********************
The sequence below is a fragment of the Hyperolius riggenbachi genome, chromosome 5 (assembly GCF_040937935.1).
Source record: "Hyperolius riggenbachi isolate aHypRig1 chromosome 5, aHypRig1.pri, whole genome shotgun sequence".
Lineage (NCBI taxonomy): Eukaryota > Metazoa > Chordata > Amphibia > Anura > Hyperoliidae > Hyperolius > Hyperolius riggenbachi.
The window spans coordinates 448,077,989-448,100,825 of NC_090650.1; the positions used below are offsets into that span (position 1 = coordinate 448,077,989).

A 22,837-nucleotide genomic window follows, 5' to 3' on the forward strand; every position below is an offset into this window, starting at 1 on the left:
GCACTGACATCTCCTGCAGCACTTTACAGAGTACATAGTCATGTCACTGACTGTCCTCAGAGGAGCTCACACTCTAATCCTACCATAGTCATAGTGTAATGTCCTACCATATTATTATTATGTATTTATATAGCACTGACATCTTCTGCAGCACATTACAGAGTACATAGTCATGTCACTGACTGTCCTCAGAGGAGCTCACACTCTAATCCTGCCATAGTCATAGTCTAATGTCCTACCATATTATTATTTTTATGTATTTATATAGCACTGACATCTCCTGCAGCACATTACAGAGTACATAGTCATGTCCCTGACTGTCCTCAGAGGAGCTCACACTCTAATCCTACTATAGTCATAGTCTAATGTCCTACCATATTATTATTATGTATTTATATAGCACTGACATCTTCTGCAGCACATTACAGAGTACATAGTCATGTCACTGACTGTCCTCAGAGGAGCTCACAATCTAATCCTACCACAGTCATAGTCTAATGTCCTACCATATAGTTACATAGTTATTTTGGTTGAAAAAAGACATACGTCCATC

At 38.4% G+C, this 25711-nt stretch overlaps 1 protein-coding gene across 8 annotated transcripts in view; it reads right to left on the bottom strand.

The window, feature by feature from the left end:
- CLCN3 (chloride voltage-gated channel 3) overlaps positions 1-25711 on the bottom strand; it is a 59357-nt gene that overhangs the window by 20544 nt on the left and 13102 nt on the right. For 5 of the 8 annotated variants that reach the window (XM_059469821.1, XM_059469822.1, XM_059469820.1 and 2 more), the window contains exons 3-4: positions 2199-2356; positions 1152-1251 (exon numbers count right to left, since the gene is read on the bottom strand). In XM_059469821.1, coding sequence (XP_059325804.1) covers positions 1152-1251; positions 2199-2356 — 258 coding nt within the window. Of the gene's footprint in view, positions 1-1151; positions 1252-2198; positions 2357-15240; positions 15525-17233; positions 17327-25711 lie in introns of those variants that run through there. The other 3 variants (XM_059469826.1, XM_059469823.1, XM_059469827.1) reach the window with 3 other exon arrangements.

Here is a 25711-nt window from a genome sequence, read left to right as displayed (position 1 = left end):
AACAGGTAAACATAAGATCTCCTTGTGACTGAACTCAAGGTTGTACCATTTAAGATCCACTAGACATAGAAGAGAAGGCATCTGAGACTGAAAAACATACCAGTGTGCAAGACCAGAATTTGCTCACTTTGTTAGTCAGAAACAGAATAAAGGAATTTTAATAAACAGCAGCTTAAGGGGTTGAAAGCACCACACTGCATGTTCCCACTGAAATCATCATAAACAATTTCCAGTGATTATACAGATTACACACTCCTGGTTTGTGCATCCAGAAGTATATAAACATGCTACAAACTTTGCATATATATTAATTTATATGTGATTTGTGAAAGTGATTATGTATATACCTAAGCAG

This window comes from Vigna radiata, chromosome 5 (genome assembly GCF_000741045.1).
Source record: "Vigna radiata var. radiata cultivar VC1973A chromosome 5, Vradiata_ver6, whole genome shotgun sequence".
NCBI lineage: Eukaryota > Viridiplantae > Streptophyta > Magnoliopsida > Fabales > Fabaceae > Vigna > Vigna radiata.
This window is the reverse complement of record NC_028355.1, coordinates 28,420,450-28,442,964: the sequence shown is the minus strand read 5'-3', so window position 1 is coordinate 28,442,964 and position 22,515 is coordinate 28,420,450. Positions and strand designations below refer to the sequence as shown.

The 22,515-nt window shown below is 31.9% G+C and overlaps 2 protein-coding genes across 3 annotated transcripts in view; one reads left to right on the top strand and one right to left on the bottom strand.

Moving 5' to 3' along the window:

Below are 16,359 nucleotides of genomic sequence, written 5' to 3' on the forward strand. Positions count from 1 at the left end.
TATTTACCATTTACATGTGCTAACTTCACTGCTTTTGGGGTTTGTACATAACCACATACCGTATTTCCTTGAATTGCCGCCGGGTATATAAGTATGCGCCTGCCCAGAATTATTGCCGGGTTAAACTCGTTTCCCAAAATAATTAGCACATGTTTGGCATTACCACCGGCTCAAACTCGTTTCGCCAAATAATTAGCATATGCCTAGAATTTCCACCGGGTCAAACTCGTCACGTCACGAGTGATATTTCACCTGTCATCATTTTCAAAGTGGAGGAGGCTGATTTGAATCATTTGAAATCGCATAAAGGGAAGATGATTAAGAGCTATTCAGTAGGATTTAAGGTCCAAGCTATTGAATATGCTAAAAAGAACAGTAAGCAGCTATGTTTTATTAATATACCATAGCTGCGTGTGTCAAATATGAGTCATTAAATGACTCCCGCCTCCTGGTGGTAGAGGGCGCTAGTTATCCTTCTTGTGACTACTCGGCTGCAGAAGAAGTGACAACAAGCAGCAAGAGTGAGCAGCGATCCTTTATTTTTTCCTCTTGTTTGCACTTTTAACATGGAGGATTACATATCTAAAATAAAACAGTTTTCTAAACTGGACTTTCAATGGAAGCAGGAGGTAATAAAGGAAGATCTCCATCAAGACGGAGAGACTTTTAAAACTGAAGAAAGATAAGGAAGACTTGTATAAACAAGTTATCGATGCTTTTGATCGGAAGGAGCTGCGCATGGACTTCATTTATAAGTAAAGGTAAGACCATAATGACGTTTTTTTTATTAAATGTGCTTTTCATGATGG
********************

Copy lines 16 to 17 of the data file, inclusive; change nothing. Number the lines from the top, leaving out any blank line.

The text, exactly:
The 22,515-nt window shown below is 31.9% G+C and overlaps 2 protein-coding genes across 3 annotated transcripts in view; one reads left to right on the top strand and one right to left on the bottom strand.

Moving 5' to 3' along the window: